Estimated H-index: 23
Published on 2019in Field Crops Research3.87
Wei Wu10
Estimated H-index: 10
(NWAFU: Northwest A&F University),
B. L. Ma24
Estimated H-index: 24
(AAFC: Agriculture and Agri-Food Canada)
+ 4 AuthorsH. D. Voldeng17
Estimated H-index: 17
(AAFC: Agriculture and Agri-Food Canada)
Abstract Crop lodging (stem and root lodging) is one of the main constraints limiting grain yield and quality in spring wheat production, especially under high–yielding conditions. Few studies have been conducted to clarify the trade–off between grain yield and lodging resistance, and assess whether it is possible to manage lodging risk without a yield reduction penalty. Developing appropriate nitrogen (N) fertilizer management strategies for driving grain yield/quality while reducing (or at lea...
Published on May 1, 2019in Field Crops Research3.87
Carolina Rivera-Amado1
Estimated H-index: 1
,
Carolina Rivera-Amado (CIMMYT: International Maize and Wheat Improvement Center)+ 3 AuthorsM. John Foulkes16
Estimated H-index: 16
Abstract Improving biomass is an important goal for future genetic gains in yield potential in wheat, but it will also be crucial to identify physiological traits to maximize harvest index (HI, proportion of aboveground biomass in grain). Increased grain partitioning will require increased dry-matter (DM) partitioning to the spikes at anthesis as well as enhanced fruiting efficiency (FE, grains per g spike dry matter at anthesis or chaff dry matter at harvest), whilst optimizing the partitioning...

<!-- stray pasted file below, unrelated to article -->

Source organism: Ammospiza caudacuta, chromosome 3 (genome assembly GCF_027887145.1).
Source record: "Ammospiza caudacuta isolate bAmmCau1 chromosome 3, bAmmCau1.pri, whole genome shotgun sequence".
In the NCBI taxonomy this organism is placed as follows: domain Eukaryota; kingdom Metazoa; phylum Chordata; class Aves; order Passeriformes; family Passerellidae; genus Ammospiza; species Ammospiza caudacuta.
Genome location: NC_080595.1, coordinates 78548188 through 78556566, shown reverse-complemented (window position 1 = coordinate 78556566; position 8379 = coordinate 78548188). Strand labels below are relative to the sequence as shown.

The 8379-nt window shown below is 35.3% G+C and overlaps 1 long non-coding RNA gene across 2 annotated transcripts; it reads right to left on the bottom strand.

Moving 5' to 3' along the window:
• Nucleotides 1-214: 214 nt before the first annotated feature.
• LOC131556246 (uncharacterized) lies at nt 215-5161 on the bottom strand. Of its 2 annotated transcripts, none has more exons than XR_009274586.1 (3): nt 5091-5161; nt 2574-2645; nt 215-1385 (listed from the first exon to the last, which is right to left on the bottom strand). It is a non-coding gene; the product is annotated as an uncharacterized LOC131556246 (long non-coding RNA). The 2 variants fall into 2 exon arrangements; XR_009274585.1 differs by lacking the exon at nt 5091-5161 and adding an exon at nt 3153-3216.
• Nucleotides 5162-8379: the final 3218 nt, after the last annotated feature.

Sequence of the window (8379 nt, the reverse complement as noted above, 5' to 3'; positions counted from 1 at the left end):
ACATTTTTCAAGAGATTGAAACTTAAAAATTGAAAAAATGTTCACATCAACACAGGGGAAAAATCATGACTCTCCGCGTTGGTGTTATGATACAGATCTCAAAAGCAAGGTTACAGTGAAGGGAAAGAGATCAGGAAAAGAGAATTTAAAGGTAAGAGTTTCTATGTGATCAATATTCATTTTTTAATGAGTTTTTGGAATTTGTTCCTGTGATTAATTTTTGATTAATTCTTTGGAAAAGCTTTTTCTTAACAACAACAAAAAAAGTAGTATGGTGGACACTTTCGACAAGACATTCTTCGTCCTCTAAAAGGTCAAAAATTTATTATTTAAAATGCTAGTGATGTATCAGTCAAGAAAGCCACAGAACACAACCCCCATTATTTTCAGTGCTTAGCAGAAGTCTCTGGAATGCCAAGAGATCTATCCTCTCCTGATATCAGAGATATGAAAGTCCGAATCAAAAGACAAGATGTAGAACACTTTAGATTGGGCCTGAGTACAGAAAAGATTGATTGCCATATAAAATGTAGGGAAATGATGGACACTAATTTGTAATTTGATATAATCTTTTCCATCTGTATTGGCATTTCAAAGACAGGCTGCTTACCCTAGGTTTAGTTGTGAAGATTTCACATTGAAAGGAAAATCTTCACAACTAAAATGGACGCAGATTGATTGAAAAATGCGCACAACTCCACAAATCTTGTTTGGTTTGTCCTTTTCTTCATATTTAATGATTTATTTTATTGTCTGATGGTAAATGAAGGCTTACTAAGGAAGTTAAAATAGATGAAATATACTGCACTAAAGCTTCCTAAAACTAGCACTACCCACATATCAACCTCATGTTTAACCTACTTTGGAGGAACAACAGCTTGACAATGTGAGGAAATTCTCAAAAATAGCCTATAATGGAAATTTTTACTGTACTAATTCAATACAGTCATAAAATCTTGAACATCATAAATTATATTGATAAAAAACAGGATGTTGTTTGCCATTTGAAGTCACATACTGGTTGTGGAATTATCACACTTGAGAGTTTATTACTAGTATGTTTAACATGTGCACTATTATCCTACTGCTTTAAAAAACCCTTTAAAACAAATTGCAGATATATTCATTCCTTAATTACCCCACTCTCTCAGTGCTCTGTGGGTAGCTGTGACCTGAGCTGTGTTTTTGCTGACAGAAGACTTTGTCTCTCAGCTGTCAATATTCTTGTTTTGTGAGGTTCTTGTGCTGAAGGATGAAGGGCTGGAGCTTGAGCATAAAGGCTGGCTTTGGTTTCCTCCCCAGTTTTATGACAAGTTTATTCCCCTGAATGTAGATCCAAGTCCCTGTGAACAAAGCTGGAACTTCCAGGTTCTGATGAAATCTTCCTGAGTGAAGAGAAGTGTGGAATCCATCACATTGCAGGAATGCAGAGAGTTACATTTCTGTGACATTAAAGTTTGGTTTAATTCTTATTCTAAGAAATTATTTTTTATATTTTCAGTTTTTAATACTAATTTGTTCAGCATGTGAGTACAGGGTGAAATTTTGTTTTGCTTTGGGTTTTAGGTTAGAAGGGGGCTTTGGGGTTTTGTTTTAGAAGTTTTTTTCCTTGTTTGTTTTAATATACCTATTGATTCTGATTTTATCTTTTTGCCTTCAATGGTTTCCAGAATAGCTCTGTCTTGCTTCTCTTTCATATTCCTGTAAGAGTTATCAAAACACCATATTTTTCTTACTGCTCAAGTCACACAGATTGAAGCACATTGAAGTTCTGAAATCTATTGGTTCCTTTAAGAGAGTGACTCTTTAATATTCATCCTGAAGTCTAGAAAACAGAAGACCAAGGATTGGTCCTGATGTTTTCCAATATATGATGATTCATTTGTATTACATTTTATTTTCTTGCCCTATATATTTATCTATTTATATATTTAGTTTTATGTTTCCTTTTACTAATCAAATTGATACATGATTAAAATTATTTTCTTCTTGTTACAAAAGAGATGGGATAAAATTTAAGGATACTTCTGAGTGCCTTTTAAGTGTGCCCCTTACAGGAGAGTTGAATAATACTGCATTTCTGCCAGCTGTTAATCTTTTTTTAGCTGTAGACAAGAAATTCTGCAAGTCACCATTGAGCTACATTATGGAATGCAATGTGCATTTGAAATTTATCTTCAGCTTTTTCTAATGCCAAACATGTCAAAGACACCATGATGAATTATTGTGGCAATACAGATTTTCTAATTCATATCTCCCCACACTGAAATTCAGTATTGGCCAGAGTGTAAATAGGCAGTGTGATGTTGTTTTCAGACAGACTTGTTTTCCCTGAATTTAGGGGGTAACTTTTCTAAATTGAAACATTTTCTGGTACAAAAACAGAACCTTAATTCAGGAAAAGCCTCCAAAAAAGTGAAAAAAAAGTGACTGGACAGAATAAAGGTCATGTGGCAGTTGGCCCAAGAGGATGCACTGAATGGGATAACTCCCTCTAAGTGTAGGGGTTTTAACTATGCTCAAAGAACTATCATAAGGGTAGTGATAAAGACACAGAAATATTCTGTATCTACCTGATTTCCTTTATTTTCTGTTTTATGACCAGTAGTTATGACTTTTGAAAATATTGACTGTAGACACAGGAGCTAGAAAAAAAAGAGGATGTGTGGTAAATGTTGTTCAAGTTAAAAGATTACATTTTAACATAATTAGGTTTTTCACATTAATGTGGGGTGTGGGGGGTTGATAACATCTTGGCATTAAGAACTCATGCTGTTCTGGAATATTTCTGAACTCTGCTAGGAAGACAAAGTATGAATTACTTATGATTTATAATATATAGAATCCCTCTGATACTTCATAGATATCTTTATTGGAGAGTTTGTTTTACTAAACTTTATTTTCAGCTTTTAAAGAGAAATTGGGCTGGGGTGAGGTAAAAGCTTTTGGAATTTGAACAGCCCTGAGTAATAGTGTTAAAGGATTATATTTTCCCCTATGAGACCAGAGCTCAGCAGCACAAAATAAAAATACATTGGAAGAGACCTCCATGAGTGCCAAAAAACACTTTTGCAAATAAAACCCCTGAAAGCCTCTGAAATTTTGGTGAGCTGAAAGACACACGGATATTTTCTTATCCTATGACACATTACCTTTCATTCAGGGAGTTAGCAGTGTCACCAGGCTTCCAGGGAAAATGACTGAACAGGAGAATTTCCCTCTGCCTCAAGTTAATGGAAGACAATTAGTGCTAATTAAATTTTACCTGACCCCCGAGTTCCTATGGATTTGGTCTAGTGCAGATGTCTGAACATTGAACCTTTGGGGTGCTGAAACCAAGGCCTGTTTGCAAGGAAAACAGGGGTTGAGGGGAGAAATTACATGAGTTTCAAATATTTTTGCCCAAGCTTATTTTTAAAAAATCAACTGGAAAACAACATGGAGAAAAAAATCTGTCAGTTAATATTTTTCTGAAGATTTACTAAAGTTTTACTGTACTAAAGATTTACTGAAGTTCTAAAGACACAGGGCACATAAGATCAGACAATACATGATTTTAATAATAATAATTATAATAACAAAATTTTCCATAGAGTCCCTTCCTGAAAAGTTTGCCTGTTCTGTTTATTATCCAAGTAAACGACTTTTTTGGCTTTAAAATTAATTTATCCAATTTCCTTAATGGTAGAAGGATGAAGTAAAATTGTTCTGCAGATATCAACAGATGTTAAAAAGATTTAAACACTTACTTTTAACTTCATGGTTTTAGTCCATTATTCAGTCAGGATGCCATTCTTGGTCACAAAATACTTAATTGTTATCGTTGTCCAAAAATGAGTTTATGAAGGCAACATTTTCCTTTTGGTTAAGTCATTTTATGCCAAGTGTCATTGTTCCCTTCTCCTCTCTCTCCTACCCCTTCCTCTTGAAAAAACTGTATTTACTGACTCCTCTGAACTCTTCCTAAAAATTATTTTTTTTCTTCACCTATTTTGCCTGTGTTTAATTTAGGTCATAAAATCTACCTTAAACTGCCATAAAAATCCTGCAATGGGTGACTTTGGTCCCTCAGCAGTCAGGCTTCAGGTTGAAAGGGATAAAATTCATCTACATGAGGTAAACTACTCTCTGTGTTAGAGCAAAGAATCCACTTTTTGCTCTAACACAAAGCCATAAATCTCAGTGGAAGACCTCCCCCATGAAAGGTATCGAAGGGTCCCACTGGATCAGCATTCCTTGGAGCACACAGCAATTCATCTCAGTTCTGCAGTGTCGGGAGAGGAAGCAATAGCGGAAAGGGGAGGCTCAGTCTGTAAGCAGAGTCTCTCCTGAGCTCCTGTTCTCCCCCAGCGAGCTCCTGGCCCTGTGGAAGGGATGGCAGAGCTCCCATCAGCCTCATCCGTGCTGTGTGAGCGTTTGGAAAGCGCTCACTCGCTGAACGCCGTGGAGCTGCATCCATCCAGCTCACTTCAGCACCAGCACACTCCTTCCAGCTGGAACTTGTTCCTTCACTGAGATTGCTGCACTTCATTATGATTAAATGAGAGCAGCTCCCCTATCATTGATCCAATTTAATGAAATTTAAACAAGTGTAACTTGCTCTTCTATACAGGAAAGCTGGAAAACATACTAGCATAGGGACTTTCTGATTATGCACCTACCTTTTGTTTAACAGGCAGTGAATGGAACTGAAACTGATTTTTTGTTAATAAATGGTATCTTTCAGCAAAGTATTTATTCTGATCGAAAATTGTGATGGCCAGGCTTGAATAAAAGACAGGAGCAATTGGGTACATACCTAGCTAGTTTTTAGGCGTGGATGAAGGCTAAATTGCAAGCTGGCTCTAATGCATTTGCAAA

Published on Jun 1, 2019in Field Crops Research3.87
Tie Cai4
Estimated H-index: 4
,
Tie Cai6
Estimated H-index: 6
(NWAFU: Northwest A&F University)
+ 6 AuthorsZhikuan Jia13
Estimated H-index: 13
Abstract Lodging negatively affects wheat production worldwide. However, little is known about the potential of intercropping (different genotypes of wheat are planted in alternating rows) and mixed cropping of different genotypes to enhance the lodging resistance of wheat populations. In this study, a field experiment was conducted with two cultivars, ‘Shannong8355’ (SN8355, a lodging-resistant cultivar) and ‘Shannong15’ (SN15, a lodging-susceptible cultivar), to investigate the effect of these...
Published on May 1, 2019in Physiology and Molecular Biology of Plants1.54
Rinki Khobra1
Estimated H-index: 1
(ICAR: Indian Council of Agricultural Research),
Sindhu Sareen7
Estimated H-index: 7
(ICAR: Indian Council of Agricultural Research)
+ 3 AuthorsGursharan Singh1
Estimated H-index: 1
(ICAR: Indian Council of Agricultural Research)